Research Mentor Name

Dr. Danielle Heidemann and Dr. Meghan K Gwinn

Research Mentor Email Address

dheidem1@hfhs.org, mgwinn1@hfhs.org

Institution / Department

Henry Ford Health System / Internal Medicine

Document Type

Research Abstract

Research Type


Level of Research




Background: Hypertension (HTN) affects nearly 80 million people in the United States. A patient’s blood pressure (BP) measurement may influence the number of antihypertensives prescribed. Providers often do not recheck BP when a patient’s measurement is elevated despite research supporting that remeasuring may result in a significant decrease in BP. We hypothesized that patients who have BP remeasured in clinic would have lower BP values and thus less antihypertensive medication. In our academic general internal medicine (GIM) clinic, providers are encouraged to manually repeat BP if elevated on vitals taken by medical assistants using an automated cuff at check-in. Our aim was to determine if repeating BP in patients with uncontrolled HTN is associated with a reduced number of antihypertensive medications. Our secondary aims were to assess the frequency at which BP is rechecked and to determine if there were disparities in provider or patient factors in whom BP was repeated.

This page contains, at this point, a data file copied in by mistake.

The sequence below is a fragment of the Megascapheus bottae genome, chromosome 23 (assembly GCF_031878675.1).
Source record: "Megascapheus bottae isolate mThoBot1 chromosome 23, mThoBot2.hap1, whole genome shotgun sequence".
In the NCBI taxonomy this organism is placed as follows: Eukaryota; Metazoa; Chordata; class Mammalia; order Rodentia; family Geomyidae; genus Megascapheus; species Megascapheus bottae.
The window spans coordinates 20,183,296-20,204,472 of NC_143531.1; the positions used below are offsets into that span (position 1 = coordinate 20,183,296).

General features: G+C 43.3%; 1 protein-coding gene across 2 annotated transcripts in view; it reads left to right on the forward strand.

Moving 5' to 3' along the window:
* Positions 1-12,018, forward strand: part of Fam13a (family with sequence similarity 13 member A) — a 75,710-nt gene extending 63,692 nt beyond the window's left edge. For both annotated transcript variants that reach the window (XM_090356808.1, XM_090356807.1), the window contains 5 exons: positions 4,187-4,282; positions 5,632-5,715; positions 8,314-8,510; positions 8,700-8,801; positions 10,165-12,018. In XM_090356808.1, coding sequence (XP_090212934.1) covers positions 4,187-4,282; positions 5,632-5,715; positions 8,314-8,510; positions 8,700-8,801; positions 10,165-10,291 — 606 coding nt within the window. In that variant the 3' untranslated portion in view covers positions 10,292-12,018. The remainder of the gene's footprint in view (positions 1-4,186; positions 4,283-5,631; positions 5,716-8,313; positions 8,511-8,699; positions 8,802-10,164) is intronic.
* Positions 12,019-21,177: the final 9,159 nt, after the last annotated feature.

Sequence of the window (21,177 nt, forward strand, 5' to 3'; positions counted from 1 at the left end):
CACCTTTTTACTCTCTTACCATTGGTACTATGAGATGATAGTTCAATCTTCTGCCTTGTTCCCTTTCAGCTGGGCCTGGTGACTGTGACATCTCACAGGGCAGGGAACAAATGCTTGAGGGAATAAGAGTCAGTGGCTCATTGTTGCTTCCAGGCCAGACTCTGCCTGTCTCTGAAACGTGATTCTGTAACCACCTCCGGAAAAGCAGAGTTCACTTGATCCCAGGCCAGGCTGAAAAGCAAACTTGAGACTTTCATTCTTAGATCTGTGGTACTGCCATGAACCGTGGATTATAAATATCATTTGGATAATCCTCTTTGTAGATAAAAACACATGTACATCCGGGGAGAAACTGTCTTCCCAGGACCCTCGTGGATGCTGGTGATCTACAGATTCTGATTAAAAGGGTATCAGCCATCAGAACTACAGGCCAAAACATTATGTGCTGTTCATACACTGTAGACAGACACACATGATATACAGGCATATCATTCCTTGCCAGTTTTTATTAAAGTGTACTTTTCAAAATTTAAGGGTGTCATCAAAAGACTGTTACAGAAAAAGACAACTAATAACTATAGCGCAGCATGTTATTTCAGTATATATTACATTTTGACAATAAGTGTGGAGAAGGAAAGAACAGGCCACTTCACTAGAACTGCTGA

Methods: We performed a retrospective chart review on patients between the age of 18-85 with a hypertension diagnosis who were seen at our urban academic GIM clinic between 01/01/2019 and 12/31/2019. Individuals with ESRD and HF were excluded. We collected data including age, BP readings, provider type (resident or senior staff), gender, race, time of appointment, BMI, and comorbidities.

Results: A total of 2259 patients met the inclusion criteria. The mean age was 59.8 years, BMI was 33.2, first systolic BP was 153.7 mmHg, and first diastolic BP was 89.3 mmHg. A total of 1301 (58%) patients were seen by a trainee, 1307 (57%) were seen in the morning, 1287 (57%) were female, and 1885 (83%) were black. A total of 929 (41%) patients had their BP rechecked. The mean antihypertensives prescribed in the group with BP rechecked was 2.3 medications, compared to 2.4 medications in those whose BP was not rechecked (p-value= 0.3241). There was no significant difference between provider or trainee rechecking BP (p-value=0.3425), race of patient (p-value=0.9863), and age of patient (p-value=0.0896). Morning appointments (p-value=0.0009), Males (p-value=0.0445), less obese patients (p-value=0.0188), and patients with COPD (p-value=0.0170) were more likely to be rechecked. When comparing the first and second BP measurement, 82.56% systolic and 72.23% of diastolic measurements improved with an average of a 10.7 systolic decrease and a 5.1 diastolic decrease.

Conclusions: Rechecking BP in patients with uncontrolled HTN was associated with a decrease in BP. However, rechecking BP was not associated with a reduction in antihypertensive medications in patients with uncontrolled BP. Numerous factors were associated with a decreased likelihood of BP remeasurement including high BMI, female patients, and later appointment times.

Learning Objective #1: Rechecking BP in patients with uncontrolled HTN leads to decreased BP readings in clinic.

Learning Objective #2: Rechecking BP in clinic is not associated with a reduction in antihypertensive medications in patients with uncontrolled HTN.


Medicine and Health Sciences | Quality Improvement

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